Fight against illegal Amazon gold mining intensifies
By Bruno Kelly
AMAJARI, Brazil (Reuters) - After trekking nearly two hours through dense jungle, Brazilian environmental special forces burst into a clearing where the trees had been sawn and a muddy crater dug: an illegal gold mine on indigenous land in the heart of the Amazon.
The miners and gold were already gone, scattered by the whir of helicopter blades, but armed troopers in camouflage burned tents and generators. When there was nothing left, they moved on to the next.
The five-day operation last week, led by Brazil's environmental agency Ibama and Indian foundation Funai, located 15 air strips and destroyed 20 barges used to transport equipment and supplies by the estimated 5,000 illegal miners in the vast remote region.
Images of the raid can be seen in a Reuters Wider Image photo essay here
At more than 23.5 million acres (9.5 million hectares), the Yanomami people's territory is twice the size of Switzerland and home to around 27,000 indigenous people.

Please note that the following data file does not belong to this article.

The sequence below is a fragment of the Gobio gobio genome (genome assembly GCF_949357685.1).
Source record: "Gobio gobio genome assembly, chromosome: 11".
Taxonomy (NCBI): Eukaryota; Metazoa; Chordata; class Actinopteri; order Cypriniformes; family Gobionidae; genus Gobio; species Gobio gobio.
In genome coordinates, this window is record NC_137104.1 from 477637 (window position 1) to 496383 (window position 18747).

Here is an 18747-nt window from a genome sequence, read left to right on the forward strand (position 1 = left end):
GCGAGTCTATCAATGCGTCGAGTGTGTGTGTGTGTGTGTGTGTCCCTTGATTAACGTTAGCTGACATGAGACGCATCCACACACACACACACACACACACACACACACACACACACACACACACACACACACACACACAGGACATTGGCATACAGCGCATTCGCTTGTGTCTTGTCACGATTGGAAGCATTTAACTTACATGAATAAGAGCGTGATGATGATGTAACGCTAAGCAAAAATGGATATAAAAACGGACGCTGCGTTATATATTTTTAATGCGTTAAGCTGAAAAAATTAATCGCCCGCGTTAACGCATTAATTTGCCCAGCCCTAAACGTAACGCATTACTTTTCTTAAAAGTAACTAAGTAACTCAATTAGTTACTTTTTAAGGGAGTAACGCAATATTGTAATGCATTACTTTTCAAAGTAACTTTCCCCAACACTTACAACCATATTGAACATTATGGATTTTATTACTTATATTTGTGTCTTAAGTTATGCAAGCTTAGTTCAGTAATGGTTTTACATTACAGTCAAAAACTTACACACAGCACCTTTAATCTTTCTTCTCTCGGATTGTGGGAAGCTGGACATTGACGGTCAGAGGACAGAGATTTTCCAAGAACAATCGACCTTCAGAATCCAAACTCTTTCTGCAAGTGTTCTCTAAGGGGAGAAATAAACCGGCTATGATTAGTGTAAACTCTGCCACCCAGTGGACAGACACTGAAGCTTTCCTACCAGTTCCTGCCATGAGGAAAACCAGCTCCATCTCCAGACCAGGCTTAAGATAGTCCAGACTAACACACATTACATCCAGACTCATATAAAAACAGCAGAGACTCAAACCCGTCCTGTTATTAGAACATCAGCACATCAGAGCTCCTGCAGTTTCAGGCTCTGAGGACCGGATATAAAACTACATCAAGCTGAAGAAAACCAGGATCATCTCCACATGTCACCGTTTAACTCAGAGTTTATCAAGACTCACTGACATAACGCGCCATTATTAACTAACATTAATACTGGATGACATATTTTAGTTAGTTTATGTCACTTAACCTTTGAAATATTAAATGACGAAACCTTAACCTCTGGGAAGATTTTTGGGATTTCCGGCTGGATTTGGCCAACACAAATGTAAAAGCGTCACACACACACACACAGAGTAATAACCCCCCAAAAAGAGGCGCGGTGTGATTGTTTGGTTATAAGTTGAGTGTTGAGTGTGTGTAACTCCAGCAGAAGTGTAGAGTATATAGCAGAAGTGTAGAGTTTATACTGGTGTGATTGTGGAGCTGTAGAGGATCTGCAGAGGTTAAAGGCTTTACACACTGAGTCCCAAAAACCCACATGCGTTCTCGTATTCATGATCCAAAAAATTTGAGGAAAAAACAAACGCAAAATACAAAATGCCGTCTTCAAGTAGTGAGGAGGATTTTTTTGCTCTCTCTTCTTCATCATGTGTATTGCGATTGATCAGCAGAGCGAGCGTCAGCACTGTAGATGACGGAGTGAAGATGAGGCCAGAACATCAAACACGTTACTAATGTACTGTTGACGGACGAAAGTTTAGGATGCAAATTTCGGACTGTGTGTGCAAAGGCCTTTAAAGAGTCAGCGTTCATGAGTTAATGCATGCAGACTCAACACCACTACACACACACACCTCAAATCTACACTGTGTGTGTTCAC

The land has legally belonged to the Yanomami since 1992, but miners continue to exploit the area, sawing down trees and poisoning rivers with mercury in their lust for gold.
The mercury has become a growing cause for concern. While miners once killed the Yanomami with guns or disease - nearly 20 percent of the population was wiped out in the 1980s - today the threat is the toxic liquid metal used to separate gold from grit.
A study published last month by the Oswaldo Cruz Foundation, a public biomedical research group, found that in some Yanomami villages, 92 percent of residents suffered from mercury poisoning. The results shocked experts, who believe mercury is entering the food chain through fish in polluted rivers. Continued...